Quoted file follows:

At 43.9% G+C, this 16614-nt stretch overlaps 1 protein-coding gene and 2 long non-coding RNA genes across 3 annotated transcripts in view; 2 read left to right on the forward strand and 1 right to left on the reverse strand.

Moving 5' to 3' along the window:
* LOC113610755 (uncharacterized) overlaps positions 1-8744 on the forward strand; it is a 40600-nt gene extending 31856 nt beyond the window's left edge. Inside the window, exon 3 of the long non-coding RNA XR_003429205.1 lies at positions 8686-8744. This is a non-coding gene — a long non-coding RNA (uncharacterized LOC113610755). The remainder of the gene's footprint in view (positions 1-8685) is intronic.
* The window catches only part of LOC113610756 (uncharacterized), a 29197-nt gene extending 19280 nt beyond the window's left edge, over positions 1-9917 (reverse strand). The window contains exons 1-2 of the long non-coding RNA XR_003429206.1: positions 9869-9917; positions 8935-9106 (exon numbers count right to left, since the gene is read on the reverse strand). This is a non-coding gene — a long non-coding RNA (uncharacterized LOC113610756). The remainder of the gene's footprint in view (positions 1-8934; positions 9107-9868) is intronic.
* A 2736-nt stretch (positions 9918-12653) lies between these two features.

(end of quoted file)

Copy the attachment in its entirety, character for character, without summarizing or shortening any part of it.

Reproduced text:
At 43.9% G+C, this 16614-nt stretch overlaps 1 protein-coding gene and 2 long non-coding RNA genes across 3 annotated transcripts in view; 2 read left to right on the forward strand and 1 right to left on the reverse strand.

Moving 5' to 3' along the window:
* LOC113610755 (uncharacterized) overlaps positions 1-8744 on the forward strand; it is a 40600-nt gene extending 31856 nt beyond the window's left edge. Inside the window, exon 3 of the long non-coding RNA XR_003429205.1 lies at positions 8686-8744. This is a non-coding gene — a long non-coding RNA (uncharacterized LOC113610755). The remainder of the gene's footprint in view (positions 1-8685) is intronic.
* The window catches only part of LOC113610756 (uncharacterized), a 29197-nt gene extending 19280 nt beyond the window's left edge, over positions 1-9917 (reverse strand). The window contains exons 1-2 of the long non-coding RNA XR_003429206.1: positions 9869-9917; positions 8935-9106 (exon numbers count right to left, since the gene is read on the reverse strand). This is a non-coding gene — a long non-coding RNA (uncharacterized LOC113610756). The remainder of the gene's footprint in view (positions 1-8934; positions 9107-9868) is intronic.
* A 2736-nt stretch (positions 9918-12653) lies between these two features.